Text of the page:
In all, Crabtree has played nine NFL seasons – six of them with San Francisco (2009-14) and three with Oakland (2015-17). The former first-round draft pick (10th overall, Texas Tech) has registered 579 receptions for 6,870 yards (11.9 avg.) and 51 touchdowns in 125 career games (122 starts).

“Michael has played very well against the Ravens, so we know firsthand the attributes he brings to the game,” Newsome said in a team statement. “He is a smart, tough, physical receiver who battles for the ball. We like his temperament and believe he is a good fit for our football team, on and off the field.”

Since he entered the NFL in 2009, Crabtree’s 51 receiving scores rank 10th among active wide receivers, while his receptions (579) are seventh, and his receiving yards (6,870) are 12th.

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Ryan Grant's health issue and why the Ravens couldn't control voiding his contract

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Ryan Grant's health issue and why the Ravens couldn't control voiding his contract

The most obvious move in the NFL this offseason was the Ravens signing a new wide receiver (or three). It was less obvious why the team decided to commit so much money to former Redskins receiver Ryan Grant.

Grant has long been beloved by his coaches and teammates, but the results have never been there on game day. He has some potential to improve if given a larger role in a team's offense, which he likely would have had in Baltimore, but it never made much sense to offer him a 4-year contract worth nearly 30 million, with $14.5 million guaranteed.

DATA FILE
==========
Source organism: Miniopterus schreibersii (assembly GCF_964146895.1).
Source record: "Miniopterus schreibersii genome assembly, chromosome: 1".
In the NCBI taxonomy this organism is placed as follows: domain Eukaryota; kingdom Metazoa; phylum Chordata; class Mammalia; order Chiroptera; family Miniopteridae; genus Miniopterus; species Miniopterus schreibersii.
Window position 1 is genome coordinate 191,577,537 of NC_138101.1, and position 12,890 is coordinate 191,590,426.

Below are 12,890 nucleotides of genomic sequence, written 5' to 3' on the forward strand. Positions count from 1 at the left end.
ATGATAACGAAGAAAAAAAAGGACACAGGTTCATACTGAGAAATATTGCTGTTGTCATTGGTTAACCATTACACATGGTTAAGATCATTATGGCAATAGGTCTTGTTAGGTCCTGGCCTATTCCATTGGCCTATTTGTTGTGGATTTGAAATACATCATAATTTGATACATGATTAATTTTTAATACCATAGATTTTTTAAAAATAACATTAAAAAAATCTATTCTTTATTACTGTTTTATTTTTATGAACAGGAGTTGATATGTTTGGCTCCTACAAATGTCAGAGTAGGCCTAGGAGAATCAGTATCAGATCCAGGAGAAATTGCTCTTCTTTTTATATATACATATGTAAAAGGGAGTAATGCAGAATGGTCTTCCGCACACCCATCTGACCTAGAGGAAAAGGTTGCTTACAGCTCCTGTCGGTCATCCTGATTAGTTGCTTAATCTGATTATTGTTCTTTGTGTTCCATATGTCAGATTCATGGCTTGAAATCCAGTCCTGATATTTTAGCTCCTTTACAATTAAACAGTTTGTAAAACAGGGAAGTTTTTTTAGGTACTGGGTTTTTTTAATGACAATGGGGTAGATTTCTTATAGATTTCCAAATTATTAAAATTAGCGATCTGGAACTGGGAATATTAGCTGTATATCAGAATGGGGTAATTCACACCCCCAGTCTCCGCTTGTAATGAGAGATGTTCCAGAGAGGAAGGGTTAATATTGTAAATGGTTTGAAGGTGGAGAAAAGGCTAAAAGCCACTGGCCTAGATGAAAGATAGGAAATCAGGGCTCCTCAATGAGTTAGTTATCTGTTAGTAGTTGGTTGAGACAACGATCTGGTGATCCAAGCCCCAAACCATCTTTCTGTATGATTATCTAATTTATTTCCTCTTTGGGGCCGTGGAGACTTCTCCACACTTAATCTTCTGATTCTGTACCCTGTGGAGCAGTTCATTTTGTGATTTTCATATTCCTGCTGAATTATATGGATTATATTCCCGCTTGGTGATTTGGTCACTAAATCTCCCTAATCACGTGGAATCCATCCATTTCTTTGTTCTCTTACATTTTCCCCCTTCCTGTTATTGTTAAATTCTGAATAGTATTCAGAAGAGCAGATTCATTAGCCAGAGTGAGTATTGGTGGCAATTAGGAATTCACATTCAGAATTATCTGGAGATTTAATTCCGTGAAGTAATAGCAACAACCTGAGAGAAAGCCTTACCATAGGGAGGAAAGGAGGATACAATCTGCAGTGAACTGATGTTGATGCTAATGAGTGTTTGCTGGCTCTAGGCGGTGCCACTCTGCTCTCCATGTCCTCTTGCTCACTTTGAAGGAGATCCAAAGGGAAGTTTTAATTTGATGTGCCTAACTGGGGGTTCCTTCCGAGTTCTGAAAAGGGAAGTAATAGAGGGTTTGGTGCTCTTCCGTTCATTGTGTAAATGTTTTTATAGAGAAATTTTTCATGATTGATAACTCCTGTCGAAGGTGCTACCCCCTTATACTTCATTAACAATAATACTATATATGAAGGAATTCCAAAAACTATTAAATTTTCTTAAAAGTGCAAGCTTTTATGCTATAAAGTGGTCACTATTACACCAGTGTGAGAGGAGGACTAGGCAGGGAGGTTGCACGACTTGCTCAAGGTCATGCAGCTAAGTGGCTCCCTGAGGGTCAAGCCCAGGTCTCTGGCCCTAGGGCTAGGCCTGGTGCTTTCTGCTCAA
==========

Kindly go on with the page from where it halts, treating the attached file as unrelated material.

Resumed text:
Thankfully for fans who were uninspired by the reported agreement, Grant was unable to pass his physical and will not be joining the team.


At a press conference Friday morning, GM Ozzie Newsome called the void a "medical decision" that Newsome had no control over. 

NFL insider Ian Rapoport reported that Grant is recovering from a Grade 2 sprained ankle that would need two months rest.

You have to feel for Grant, who by all accounts has worked his tail off for many years just waiting for his chance. It's never easy missing out on nearly $15 million dollars guaranteed, but Grant should be able to find work with another team.

The timing of this news, coming so soon after former Raider Michael Crabtree became available, seemed fishy to some.

At Friday's press conference, Newsome also said the team would have still pursued Crabtree if they signed Grant. 

It's probably not fair to suggest that an NFL franchise would actually so publicly back out of a deal just because another option came along, as any team with that reputation would struggle to attract future free agents. That said, it could end up working out splendidly for the team.

Besides, if all else is equal, shouldn't a team located in Baltimore be going after a guy named CRABtree?